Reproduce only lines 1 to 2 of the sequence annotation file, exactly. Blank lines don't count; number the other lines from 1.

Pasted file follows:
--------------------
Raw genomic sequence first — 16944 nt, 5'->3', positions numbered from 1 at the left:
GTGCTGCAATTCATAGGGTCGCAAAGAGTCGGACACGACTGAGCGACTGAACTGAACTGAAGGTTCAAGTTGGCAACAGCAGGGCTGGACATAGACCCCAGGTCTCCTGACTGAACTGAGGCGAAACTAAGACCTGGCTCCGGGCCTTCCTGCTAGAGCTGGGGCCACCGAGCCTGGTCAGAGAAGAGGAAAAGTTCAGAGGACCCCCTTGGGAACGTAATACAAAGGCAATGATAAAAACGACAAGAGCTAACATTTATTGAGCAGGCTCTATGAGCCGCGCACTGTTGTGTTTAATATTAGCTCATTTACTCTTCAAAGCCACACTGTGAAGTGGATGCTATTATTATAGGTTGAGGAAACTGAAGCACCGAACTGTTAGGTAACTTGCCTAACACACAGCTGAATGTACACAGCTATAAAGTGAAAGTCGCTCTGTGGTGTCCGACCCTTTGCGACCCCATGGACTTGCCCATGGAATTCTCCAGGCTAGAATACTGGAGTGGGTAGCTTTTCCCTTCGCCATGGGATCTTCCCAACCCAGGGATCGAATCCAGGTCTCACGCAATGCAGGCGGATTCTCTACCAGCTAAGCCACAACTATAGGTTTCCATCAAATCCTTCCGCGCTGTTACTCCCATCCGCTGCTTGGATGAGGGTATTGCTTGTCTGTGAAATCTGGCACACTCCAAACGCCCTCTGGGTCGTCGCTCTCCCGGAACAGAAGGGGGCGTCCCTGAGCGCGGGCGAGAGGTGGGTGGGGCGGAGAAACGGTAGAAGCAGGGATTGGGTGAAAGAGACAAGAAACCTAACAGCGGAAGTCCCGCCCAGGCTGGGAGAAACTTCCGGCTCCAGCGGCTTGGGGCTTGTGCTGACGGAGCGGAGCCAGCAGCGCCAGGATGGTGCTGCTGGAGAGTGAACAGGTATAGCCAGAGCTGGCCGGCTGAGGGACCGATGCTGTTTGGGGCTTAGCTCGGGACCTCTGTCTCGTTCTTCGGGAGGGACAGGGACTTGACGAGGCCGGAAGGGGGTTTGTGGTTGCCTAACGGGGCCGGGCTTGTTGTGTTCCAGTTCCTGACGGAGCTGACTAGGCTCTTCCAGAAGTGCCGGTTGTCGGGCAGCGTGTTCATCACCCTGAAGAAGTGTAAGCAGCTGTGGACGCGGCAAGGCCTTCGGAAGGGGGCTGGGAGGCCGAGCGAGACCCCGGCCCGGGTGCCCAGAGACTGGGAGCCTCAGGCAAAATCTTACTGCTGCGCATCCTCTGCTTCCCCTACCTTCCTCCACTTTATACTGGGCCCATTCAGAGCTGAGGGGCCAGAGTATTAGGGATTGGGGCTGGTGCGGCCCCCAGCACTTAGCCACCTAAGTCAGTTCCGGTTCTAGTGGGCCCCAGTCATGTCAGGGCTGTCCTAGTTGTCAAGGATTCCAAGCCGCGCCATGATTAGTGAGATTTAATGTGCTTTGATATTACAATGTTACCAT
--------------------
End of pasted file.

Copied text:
Raw genomic sequence first — 16944 nt, 5'->3', positions numbered from 1 at the left:
GTGCTGCAATTCATAGGGTCGCAAAGAGTCGGACACGACTGAGCGACTGAACTGAACTGAAGGTTCAAGTTGGCAACAGCAGGGCTGGACATAGACCCCAGGTCTCCTGACTGAACTGAGGCGAAACTAAGACCTGGCTCCGGGCCTTCCTGCTAGAGCTGGGGCCACCGAGCCTGGTCAGAGAAGAGGAAAAGTTCAGAGGACCCCCTTGGGAACGTAATACAAAGGCAATGATAAAAACGACAAGAGCTAACATTTATTGAGCAGGCTCTATGAGCCGCGCACTGTTGTGTTTAATATTAGCTCATTTACTCTTCAAAGCCACACTGTGAAGTGGATGCTATTATTATAGGTTGAGGAAACTGAAGCACCGAACTGTTAGGTAACTTGCCTAACACACAGCTGAATGTACACAGCTATAAAGTGAAAGTCGCTCTGTGGTGTCCGACCCTTTGCGACCCCATGGACTTGCCCATGGAATTCTCCAGGCTAGAATACTGGAGTGGGTAGCTTTTCCCTTCGCCATGGGATCTTCCCAACCCAGGGATCGAATCCAGGTCTCACGCAATGCAGGCGGATTCTCTACCAGCTAAGCCACAACTATAGGTTTCCATCAAATCCTTCCGCGCTGTTACTCCCATCCGCTGCTTGGATGAGGGTATTGCTTGTCTGTGAAATCTGGCACACTCCAAACGCCCTCTGGGTCGTCGCTCTCCCGGAACAGAAGGGGGCGTCCCTGAGCGCGGGCGAGAGGTGGGTGGGGCGGAGAAACGGTAGAAGCAGGGATTGGGTGAAAGAGACAAGAAACCTAACAGCGGAAGTCCCGCCCAGGCTGGGAGAAACTTCCGGCTCCAGCGGCTTGGGGCTTGTGCTGACGGAGCGGAGCCAGCAGCGCCAGGATGGTGCTGCTGGAGAGTGAACAGGTATAGCCAGAGCTGGCCGGCTGAGGGACCGATGCTGTTTGGGGCTTAGCTCGGGACCTCTGTCTCGTTCTTCGGGAGGGACAGGGACTTGACGAGGCCGGAAGGGGGTTTGTGGTTGCCTAACGGGGCCGGGCTTGTTGTGTTCCAGTTCCTGACGGAGCTGACTAGGCTCTTCCAGAAGTGCCGGTTGTCGGGCAGCGTGTTCATCACCCTGAAGAAGTGTAAGCAGCTGTGGACGCGGCAAGGCCTTCGGAAGGGGGCTGGGAGGCCGAGCGAGACCCCGGCCCGGGTGCCCAGAGACTGGGAGCCTCAGGCAAAATCTTACTGCTGCGCATCCTCTGCTTCCCCTACCTTCCTCCACTTTATACTGGGCCCATTCAGAGCTGAGGGGCCAGAGTATTAGGGATTGGGGCTGGTGCGGCCCCCAGCACTTAGCCACCTAAGTCAGTTCCGGTTCTAGTGGGCCCCAGTCATGTCAGGGCTGTCCTAGTTGTCAAGGATTCCAAGCCGCGCCATGATTAGTGAGATTTAATGTGCTTTGATATTACAATGTTACCAT